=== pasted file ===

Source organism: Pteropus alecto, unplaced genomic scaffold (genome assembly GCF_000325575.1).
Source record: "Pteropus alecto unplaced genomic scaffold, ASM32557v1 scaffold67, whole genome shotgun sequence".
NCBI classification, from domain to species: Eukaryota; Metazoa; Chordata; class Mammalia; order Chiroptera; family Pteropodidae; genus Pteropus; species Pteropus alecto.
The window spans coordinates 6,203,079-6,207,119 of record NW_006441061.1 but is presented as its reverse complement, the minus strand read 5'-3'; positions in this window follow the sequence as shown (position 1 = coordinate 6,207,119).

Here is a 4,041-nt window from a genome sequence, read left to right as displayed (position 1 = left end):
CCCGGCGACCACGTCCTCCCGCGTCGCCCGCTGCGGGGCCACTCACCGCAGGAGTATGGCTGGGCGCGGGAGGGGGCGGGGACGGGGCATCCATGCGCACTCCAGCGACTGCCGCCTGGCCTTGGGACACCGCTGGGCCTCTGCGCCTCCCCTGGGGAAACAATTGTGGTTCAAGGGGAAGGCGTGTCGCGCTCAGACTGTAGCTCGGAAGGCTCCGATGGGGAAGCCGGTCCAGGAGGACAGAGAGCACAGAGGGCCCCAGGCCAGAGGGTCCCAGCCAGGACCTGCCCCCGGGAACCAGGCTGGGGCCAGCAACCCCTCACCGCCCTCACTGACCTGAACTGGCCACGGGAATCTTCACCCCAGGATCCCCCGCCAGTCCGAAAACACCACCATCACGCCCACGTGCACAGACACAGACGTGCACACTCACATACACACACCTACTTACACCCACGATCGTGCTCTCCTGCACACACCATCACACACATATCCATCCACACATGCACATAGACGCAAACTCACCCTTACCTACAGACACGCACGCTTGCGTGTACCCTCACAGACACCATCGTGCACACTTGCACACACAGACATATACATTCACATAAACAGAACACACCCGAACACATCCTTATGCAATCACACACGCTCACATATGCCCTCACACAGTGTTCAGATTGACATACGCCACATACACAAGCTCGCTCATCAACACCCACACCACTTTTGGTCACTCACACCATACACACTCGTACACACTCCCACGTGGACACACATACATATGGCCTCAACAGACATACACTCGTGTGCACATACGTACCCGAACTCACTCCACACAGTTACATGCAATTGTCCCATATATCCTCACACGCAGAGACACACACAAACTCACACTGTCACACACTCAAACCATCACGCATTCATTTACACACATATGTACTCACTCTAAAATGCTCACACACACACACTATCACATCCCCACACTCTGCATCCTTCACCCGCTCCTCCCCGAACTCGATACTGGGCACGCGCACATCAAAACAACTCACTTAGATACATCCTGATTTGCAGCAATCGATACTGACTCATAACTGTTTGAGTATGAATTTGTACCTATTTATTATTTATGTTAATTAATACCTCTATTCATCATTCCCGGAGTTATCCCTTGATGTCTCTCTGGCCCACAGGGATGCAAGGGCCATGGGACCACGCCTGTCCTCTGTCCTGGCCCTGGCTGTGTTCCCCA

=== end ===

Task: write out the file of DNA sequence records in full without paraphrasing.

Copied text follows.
Source organism: Pteropus alecto, unplaced genomic scaffold (genome assembly GCF_000325575.1).
Source record: "Pteropus alecto unplaced genomic scaffold, ASM32557v1 scaffold67, whole genome shotgun sequence".
NCBI classification, from domain to species: Eukaryota; Metazoa; Chordata; class Mammalia; order Chiroptera; family Pteropodidae; genus Pteropus; species Pteropus alecto.
The window spans coordinates 6,203,079-6,207,119 of record NW_006441061.1 but is presented as its reverse complement, the minus strand read 5'-3'; positions in this window follow the sequence as shown (position 1 = coordinate 6,207,119).

Here is a 4,041-nt window from a genome sequence, read left to right as displayed (position 1 = left end):
CCCGGCGACCACGTCCTCCCGCGTCGCCCGCTGCGGGGCCACTCACCGCAGGAGTATGGCTGGGCGCGGGAGGGGGCGGGGACGGGGCATCCATGCGCACTCCAGCGACTGCCGCCTGGCCTTGGGACACCGCTGGGCCTCTGCGCCTCCCCTGGGGAAACAATTGTGGTTCAAGGGGAAGGCGTGTCGCGCTCAGACTGTAGCTCGGAAGGCTCCGATGGGGAAGCCGGTCCAGGAGGACAGAGAGCACAGAGGGCCCCAGGCCAGAGGGTCCCAGCCAGGACCTGCCCCCGGGAACCAGGCTGGGGCCAGCAACCCCTCACCGCCCTCACTGACCTGAACTGGCCACGGGAATCTTCACCCCAGGATCCCCCGCCAGTCCGAAAACACCACCATCACGCCCACGTGCACAGACACAGACGTGCACACTCACATACACACACCTACTTACACCCACGATCGTGCTCTCCTGCACACACCATCACACACATATCCATCCACACATGCACATAGACGCAAACTCACCCTTACCTACAGACACGCACGCTTGCGTGTACCCTCACAGACACCATCGTGCACACTTGCACACACAGACATATACATTCACATAAACAGAACACACCCGAACACATCCTTATGCAATCACACACGCTCACATATGCCCTCACACAGTGTTCAGATTGACATACGCCACATACACAAGCTCGCTCATCAACACCCACACCACTTTTGGTCACTCACACCATACACACTCGTACACACTCCCACGTGGACACACATACATATGGCCTCAACAGACATACACTCGTGTGCACATACGTACCCGAACTCACTCCACACAGTTACATGCAATTGTCCCATATATCCTCACACGCAGAGACACACACAAACTCACACTGTCACACACTCAAACCATCACGCATTCATTTACACACATATGTACTCACTCTAAAATGCTCACACACACACACTATCACATCCCCACACTCTGCATCCTTCACCCGCTCCTCCCCGAACTCGATACTGGGCACGCGCACATCAAAACAACTCACTTAGATACATCCTGATTTGCAGCAATCGATACTGACTCATAACTGTTTGAGTATGAATTTGTACCTATTTATTATTTATGTTAATTAATACCTCTATTCATCATTCCCGGAGTTATCCCTTGATGTCTCTCTGGCCCACAGGGATGCAAGGGCCATGGGACCACGCCTGTCCTCTGTCCTGGCCCTGGCTGTGTTCCCCA